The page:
Wednesday, January 31, 2018 (Court Day #119)
Speaking of bugs (the title of my last blog entry), I caught one. I started coming down with a mild sore throat on Saturday late afternoon and it bloomed into a full-on one in the middle of the night. (Was that why my game was off the last time out?) By Tuesday, the sore throat had partially recovered to a mild one but I was still dealing with having to clear my throat a lot and my voice was husky.
As for my ankle, it’s 3 weeks as of today and it’s still sore when I do certain motions with it. I hurt it pushing myself up and out of bed a few days ago, so it’s simple things, not necessarily pickleball, that is possibly hindering recovery. It is improving, but it’s slow going.
I arrived at Derby Park at about 9:15 a.m. (I know, slow moving, but hey, I’m recovering!) I put on my ankle brace and was the odd fifth man out. A relative newcomer, Jennie, showed up and we dinked and otherwise warmed up. Soon we were in our first game.
I spent most of the morning in and around games where I was either the best player on the court or one of the two best players. In some cases, I was obviously on a whole ‘nother level from those I was playing with.
Eric arrived fairly early. We played a game mid-morning against Allan and Jeanne and went down 3-0. I was thinking, “This is not good. If we’re going into a tournament and this is how we’re performing, it’ll be bad!” But things turned around and we won 11-4. Whew.
Eric and I challenged Kevin and Kent. We put up a battle, but still lost by roughly a 2:1 ratio. Still, I was super happy to be able to go up against an unquestionably superior team. Since it wasn’t a cakewalk for them and they had to earn the win, our opponents enjoyed the game as well.
We played against Dave and Ted. We won 11-1. If I hadn’t blown a relatively easy shot, we would have shut them out. Dave and Ted wanted to play again, but I noticed Kent and Kevin across the courts in the waiting area. There were only three nets left up by then. I told Eric and he agreed that we should try to get in another hard game. Kent wasn’t keen at first, but he agreed after Kevin agreed to play. Dave and Ted were understanding.
As the other games finished, the bench filled up to watch the relative newbies (us) take on the experienced hands. Eric and I have been playing about a year—my one year anniversary was two days ago and Eric has a couple months head start on me—and Kent and Kevin have years of experience and have both played in tournaments. Kevin at the 4.0 level and Kent at least 3.5.
Eric and I took a 2-0 lead, but it wouldn’t last. It was 3-2, in their favor, not long after. This one was a back and forth match up. Each side battling for each point. There were some fantastic rallies at the net with furious attacks back and forth. It was neck and neck. Eric and stayed in this game. When I noticed it, it was fun hearing the cheers and “ahhhhh”s from the half dozen people watching intently.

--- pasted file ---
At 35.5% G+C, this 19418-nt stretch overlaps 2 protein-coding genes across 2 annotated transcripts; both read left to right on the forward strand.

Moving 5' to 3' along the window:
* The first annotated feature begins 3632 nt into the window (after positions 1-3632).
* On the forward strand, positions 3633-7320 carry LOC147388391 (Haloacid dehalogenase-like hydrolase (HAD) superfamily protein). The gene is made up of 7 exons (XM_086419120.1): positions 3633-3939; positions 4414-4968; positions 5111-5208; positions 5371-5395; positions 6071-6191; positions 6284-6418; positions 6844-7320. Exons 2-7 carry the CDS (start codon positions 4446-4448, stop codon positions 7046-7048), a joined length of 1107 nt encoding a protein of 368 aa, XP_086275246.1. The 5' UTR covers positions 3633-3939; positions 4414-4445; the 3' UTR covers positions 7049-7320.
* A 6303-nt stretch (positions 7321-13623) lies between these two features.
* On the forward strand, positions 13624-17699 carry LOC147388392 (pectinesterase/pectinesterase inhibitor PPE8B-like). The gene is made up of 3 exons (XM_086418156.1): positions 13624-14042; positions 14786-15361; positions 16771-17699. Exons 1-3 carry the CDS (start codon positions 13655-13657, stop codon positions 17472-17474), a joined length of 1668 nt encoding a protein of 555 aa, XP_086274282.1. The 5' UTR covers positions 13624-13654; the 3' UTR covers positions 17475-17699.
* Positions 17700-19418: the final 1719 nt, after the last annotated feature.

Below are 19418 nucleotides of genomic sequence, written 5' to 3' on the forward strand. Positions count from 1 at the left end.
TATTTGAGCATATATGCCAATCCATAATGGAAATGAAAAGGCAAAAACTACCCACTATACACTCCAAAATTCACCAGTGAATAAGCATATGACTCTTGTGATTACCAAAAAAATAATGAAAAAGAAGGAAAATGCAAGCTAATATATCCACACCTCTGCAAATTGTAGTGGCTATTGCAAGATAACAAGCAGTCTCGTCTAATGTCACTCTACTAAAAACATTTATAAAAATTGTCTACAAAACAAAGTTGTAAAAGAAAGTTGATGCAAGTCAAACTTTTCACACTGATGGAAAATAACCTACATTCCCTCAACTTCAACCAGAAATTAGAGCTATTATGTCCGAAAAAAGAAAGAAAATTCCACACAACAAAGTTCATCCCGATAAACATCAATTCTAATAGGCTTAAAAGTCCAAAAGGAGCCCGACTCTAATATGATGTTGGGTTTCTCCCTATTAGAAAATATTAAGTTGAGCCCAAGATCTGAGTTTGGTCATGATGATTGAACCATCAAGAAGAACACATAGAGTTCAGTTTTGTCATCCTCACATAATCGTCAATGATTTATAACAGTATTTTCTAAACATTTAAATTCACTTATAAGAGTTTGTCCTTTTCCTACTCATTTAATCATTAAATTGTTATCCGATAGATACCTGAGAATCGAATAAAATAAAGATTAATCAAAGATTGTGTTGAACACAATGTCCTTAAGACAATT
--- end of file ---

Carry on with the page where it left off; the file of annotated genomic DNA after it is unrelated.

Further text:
Kevin can deliver a fast and low serve that can be returned into the net if you aren’t careful. I intentionally bent my knees a bit more and lowered my paddle from in front of my abdomen to closer to my knees. It seemed to help for me. I realized shortly after that this was a tactic that I should share with partner, so I told Eric what I was doing.
We even took the lead 8-7. They got a couple of points though, leading 9-8. Then 10-8. Eric and I scored a point. 10-9. Could we pull off an major upset? Not this time. They won 11-9. Play wrapped up about a quarter after 12.
During the game, Kent made repeated comments about us having “fast hands”. Afterward, Kent said, “You guys are playing really well. We had to keep on the top of our game. What level did you sign up for?” I told him we’d be playing in 3.0 in the tournament in Livermore. “Some people will be mad at you. I think you’ll do very well. You’ll get bumped up.” We definitely don’t want people mad at us for sandbagging instead of signing up for a harder skill level. This is our first real tournament and we don’t know where we fit. Beth Black and the Longs said for us to start at 3.0.
A few minutes later, outside the courts, Kent mentioned that Paso Robles is a venue with tough competition, so we might end up right in the mix at 3.0 there. So many unknowns! I told Kent that I’d received an email notice that Paso Robles was full and they are only taking players for their waiting list, so changing grades from 3.0 to 3.5 might be impossible even if we decided to do that.
During that last game, Eric said, “Nice left hand switch.” I didn’t even realized I’d done it. Switching the paddle to my left hand for sharp angled shots at the net is apparently becoming so automatic, I don’t even think about it. That’s good. I forgot to mention previously that at Brommer, I’d tried to hit an overhead with my left hand and it went wild. What was dumb about that is Eric was to my left. I should have just let it go and had him get it. Trust your partner!
Number of days on a court: 119
Number of total hours: 339.5
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